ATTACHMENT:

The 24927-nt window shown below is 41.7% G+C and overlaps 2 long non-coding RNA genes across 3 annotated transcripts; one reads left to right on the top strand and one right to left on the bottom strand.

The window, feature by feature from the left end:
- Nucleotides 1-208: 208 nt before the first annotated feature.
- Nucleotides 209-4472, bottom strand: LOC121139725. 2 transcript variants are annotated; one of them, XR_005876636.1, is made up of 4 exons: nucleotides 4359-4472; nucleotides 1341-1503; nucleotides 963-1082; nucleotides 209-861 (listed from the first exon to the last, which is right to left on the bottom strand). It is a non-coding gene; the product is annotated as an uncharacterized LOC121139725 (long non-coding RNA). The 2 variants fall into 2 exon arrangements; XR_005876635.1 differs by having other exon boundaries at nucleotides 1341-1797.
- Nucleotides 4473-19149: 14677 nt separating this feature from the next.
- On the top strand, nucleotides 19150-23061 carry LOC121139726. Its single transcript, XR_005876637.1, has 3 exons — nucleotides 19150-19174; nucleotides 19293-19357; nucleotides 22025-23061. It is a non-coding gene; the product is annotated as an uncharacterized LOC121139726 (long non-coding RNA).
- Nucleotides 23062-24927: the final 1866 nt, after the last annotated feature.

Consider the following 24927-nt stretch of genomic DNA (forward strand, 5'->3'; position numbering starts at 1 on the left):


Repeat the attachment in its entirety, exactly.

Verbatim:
The 24927-nt window shown below is 41.7% G+C and overlaps 2 long non-coding RNA genes across 3 annotated transcripts; one reads left to right on the top strand and one right to left on the bottom strand.

The window, feature by feature from the left end:
- Nucleotides 1-208: 208 nt before the first annotated feature.
- Nucleotides 209-4472, bottom strand: LOC121139725. 2 transcript variants are annotated; one of them, XR_005876636.1, is made up of 4 exons: nucleotides 4359-4472; nucleotides 1341-1503; nucleotides 963-1082; nucleotides 209-861 (listed from the first exon to the last, which is right to left on the bottom strand). It is a non-coding gene; the product is annotated as an uncharacterized LOC121139725 (long non-coding RNA). The 2 variants fall into 2 exon arrangements; XR_005876635.1 differs by having other exon boundaries at nucleotides 1341-1797.
- Nucleotides 4473-19149: 14677 nt separating this feature from the next.
- On the top strand, nucleotides 19150-23061 carry LOC121139726. Its single transcript, XR_005876637.1, has 3 exons — nucleotides 19150-19174; nucleotides 19293-19357; nucleotides 22025-23061. It is a non-coding gene; the product is annotated as an uncharacterized LOC121139726 (long non-coding RNA).
- Nucleotides 23062-24927: the final 1866 nt, after the last annotated feature.

Consider the following 24927-nt stretch of genomic DNA (forward strand, 5'->3'; position numbering starts at 1 on the left):